Third-party cyber risk management practices are ‘important but ineffective’
- Published: Thursday, 28 March 2019 08:56
CyberGRX has announced the results of its inaugural ‘Cost of Third-Party Cybersecurity Risk Management’ study carried out by Ponemon Institute. Surveying over 600 IT security professionals, the study illustrates a persistent theme that organizations and third parties see their third-party cyber risk management (TPCRM) practices as important but ineffective. The survey respondents come from a variety of industries and are all directly involved in managing their organizations’ TPCRM programs.
The report identifies four major takeaways for key decision makers:
- Current practices and technologies used to support TPCRM and assess third parties are costly, inadequate and inefficient.
- Investing in better assessment and vetting tools can increase effectiveness in TPCRM while decreasing the cost of maintaining the program.
- Applying the same approach to all third parties can be quite costly. Taking the time to prioritize third parties and apply an appropriate level of due diligence to them will reduce costs and increase efficiencies in the long run.
- Control over budgets for TPCRM is dispersed throughout the organization which can make the allocation of resources inefficient because of competing interests.
Over 53 percent of respondents experienced a third-party data breach in the past two years, yet surprisingly, the market has yet to adopt new approaches to manage third party cyber risk. For instance, over 80 percent of respondents agreed that vetting and assessing third parties is critical, however 60 percent remain disheartened that their current vetting processes aren’t working. Even when an assessment uncovers a third-party security gap, organizations do not proactively mitigate these risks. Only 24 percent confirm that their organizations collaborate with third parties to improve their security measures. And even still, organizations will request — not require — that third parties mitigate identified security gaps.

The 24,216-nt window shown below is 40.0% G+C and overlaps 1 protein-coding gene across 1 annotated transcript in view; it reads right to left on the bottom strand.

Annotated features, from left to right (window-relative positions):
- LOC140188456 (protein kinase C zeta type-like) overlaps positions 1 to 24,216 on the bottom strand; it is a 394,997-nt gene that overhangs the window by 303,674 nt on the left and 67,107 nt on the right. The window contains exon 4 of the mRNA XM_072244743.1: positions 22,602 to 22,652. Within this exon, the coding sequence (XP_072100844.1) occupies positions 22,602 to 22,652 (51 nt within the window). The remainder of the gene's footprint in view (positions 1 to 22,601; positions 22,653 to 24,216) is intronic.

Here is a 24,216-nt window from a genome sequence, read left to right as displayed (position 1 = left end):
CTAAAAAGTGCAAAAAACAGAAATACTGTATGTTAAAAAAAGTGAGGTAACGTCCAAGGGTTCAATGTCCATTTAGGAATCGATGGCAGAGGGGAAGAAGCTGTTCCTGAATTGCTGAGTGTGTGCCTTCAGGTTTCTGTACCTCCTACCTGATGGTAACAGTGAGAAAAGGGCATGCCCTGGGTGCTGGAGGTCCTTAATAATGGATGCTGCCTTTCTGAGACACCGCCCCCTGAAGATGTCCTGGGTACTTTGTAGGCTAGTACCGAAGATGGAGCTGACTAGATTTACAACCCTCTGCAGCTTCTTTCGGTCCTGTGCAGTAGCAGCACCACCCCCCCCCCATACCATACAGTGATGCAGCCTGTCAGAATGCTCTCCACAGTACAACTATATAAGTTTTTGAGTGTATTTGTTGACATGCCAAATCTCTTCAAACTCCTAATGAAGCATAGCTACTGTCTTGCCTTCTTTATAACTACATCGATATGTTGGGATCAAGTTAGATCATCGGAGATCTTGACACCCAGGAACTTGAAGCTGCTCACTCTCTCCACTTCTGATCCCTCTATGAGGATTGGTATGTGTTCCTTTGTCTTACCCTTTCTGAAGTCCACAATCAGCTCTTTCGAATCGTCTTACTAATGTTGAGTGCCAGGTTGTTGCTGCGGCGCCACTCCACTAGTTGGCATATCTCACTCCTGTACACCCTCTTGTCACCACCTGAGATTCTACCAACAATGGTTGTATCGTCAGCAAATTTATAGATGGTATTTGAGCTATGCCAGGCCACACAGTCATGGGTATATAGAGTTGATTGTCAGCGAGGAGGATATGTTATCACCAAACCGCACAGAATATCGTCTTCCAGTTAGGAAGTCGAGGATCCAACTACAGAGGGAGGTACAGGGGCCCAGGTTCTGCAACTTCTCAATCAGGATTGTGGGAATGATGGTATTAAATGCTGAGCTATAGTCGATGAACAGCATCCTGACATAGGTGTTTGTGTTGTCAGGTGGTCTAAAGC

One of the most striking takeaways is the disparity in time spent by third parties on assessments and lack of perceived value and action taken by the receiving organizations. By and large, organizations still primarily use manual procedures such as spreadsheets (40 percent) and/or risk scanning tools (51 percent) to assess their third parties. 54 percent of these organizations, however, feel the results of these assessments provide at best, only somewhat valuable information. Meanwhile, third parties are spending, on average, 15,000 hours a year completing manual spreadsheets in order to maintain relationships with their customers, even though their customers only take action on 8 percent of those assessments. The results of this study illustrate that organizations and their third parties are wasting critical human and financial resources on programs that aren’t optimized to help them reduce cyber risk in their shared ecosystems.